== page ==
Men’s Health at MGH: Advancements in Clinical Care and Research

“Starting as early as childhood, young men have had the notion ingrained into their minds that their manhood is more important than their overall health,” says Dicken Ko, MD, Director of Massachusetts General Hospital’s regional urology program and past director of the kidney transplant program.

Ko says that men’s health in general is an often underreported and underrepresented topic, in part due to the uncomfortable nature associated with talking about subjects such as sexual dysfunction and mental health issues.

Here are just a few ways that researchers and clinicians at Massachusetts General Hospital are helping to raise awareness of and advance the field of men’s health:

Transplant

Dr. Ko was also the urologist who led the first U.S. penis transplant along with plastic surgeon Curtis Cetrulo, MD, FACS, Director of MGH’s Vascularized Composite Allotransplantation Laboratory. Read about this surgical milestone and how it’s opening a frontier for complex transplants.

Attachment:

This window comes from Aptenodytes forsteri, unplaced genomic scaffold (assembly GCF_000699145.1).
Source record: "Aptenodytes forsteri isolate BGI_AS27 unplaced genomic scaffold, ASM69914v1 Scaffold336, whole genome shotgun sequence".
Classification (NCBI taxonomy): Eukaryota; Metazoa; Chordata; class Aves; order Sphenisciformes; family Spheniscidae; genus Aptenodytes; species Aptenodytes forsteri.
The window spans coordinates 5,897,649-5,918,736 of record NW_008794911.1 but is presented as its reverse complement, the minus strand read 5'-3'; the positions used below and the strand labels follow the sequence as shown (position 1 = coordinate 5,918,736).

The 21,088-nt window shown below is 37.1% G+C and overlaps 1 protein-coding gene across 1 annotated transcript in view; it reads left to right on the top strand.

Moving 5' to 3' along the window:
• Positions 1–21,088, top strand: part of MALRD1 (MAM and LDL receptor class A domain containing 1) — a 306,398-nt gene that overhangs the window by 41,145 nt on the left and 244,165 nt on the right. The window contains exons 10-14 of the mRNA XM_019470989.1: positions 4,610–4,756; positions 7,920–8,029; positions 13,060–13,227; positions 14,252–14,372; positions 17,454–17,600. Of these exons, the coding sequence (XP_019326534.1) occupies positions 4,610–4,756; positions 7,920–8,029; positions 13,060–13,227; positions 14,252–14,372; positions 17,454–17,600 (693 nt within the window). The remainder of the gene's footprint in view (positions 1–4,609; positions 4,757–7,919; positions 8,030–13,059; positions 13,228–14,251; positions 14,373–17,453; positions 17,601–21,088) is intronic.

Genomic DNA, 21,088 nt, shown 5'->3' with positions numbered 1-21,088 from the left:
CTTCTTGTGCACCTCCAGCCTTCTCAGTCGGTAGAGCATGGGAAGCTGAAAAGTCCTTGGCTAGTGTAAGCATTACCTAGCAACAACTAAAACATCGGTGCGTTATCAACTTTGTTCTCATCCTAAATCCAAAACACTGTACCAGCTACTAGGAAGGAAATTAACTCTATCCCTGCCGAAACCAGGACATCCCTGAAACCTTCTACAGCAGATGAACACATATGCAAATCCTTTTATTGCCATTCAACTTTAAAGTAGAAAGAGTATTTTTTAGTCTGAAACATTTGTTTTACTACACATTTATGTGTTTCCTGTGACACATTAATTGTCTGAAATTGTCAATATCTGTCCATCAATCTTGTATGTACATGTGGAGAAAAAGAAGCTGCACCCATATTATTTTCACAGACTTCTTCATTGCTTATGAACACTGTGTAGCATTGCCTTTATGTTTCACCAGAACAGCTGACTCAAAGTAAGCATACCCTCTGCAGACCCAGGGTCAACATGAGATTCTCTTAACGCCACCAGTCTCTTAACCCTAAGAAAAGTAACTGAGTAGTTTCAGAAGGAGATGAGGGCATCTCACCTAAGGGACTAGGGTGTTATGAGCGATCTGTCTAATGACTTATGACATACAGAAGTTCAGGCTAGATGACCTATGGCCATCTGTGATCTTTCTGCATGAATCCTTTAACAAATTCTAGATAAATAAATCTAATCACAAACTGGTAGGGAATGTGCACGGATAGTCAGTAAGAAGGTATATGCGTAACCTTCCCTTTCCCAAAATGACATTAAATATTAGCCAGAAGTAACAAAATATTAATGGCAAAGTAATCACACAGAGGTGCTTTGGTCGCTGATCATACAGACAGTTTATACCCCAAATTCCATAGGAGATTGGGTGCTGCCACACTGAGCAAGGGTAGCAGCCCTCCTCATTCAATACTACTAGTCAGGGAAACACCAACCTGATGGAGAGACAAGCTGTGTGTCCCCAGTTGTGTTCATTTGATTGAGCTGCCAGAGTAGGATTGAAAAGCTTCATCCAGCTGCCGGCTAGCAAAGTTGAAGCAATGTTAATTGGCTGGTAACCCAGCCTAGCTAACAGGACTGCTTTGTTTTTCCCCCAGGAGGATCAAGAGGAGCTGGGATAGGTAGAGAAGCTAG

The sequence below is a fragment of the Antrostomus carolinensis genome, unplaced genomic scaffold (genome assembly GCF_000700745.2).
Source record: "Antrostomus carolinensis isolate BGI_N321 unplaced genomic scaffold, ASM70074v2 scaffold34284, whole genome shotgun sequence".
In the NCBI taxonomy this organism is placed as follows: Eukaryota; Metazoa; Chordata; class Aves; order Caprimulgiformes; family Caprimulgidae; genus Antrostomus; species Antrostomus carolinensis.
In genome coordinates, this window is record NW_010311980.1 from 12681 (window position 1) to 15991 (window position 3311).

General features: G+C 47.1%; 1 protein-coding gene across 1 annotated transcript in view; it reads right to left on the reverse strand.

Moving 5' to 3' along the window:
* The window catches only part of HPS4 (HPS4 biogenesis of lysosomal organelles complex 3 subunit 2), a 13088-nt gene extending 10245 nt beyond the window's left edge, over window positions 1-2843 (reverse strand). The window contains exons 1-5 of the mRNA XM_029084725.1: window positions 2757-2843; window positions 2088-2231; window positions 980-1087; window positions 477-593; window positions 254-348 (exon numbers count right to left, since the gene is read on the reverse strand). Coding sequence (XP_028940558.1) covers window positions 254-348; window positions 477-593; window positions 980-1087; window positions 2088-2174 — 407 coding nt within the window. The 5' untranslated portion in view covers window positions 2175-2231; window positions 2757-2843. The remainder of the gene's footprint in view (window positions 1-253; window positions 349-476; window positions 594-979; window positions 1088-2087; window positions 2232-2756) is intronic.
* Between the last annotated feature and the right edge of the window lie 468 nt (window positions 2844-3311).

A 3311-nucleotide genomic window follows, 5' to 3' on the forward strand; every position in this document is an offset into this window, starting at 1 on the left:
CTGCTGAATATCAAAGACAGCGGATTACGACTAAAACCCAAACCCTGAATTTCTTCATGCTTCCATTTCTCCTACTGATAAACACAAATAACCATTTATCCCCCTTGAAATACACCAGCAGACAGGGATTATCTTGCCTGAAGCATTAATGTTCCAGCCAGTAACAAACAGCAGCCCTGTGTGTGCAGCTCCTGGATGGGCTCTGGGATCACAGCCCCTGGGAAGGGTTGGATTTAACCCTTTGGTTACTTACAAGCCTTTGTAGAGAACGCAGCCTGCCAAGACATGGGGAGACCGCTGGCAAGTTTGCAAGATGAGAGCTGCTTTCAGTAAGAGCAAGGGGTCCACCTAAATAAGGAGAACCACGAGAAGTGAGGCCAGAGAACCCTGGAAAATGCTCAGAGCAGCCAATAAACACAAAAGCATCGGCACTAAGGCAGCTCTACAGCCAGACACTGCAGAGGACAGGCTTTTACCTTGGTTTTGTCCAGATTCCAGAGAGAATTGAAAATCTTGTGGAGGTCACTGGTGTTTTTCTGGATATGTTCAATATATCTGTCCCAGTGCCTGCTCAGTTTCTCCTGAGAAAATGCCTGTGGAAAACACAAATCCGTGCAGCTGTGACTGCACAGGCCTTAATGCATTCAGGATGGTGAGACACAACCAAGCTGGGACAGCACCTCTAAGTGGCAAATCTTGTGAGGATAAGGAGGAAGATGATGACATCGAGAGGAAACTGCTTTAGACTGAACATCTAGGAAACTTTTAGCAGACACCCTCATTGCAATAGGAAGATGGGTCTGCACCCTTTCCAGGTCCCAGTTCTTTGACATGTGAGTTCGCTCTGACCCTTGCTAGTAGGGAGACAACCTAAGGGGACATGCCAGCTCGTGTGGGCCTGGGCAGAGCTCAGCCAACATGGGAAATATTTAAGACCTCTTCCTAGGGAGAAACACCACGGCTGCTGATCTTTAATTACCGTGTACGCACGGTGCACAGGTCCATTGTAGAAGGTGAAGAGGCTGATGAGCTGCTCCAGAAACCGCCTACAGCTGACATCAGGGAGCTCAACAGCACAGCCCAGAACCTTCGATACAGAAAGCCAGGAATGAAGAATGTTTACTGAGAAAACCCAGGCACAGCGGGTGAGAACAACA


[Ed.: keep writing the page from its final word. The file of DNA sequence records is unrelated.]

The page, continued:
Fertility

Male infertility affects almost half of the 45 million couples worldwide who have trouble conceiving, but current standard methods for diagnosing male infertility can be expensive, labor-intensive and require testing in a clinical setting. Researchers at Massachusetts General Hospital and Brigham and Women’s Hospital have developed a smartphone-based semen analyzer that can be used to test for male infertility in the privacy of your own home. Learn more about the device.

 

Steroids

3 to 4 million men in America have used steroids at some point. Recent findings from Aaron Baggish, MD, Associate Director of the Massachusetts General Hospital (MGH) Cardiovascular Performance Program, show long-term use of illicit steroids can reduce the heart’s ability to pump blood throughout the body, damage the heart muscle’s ability to relax and may also cause a buildup of plaque that can lead to heart attacks. Read more about this study here.

 

Homebase project

The majority of veterans are men (as of September 2016, the VA estimates that there are 18,532,000 living male veterans and 1,861,000 female veterans). Home Base, a partnership of Mass General and the Red Sox Foundation, is the only private sector clinic in New England, and the largest private sector clinic in America, with the sole focus of helping at-risk veterans and military families. Learn more about Home Base. (photo courtesy of Home Base)

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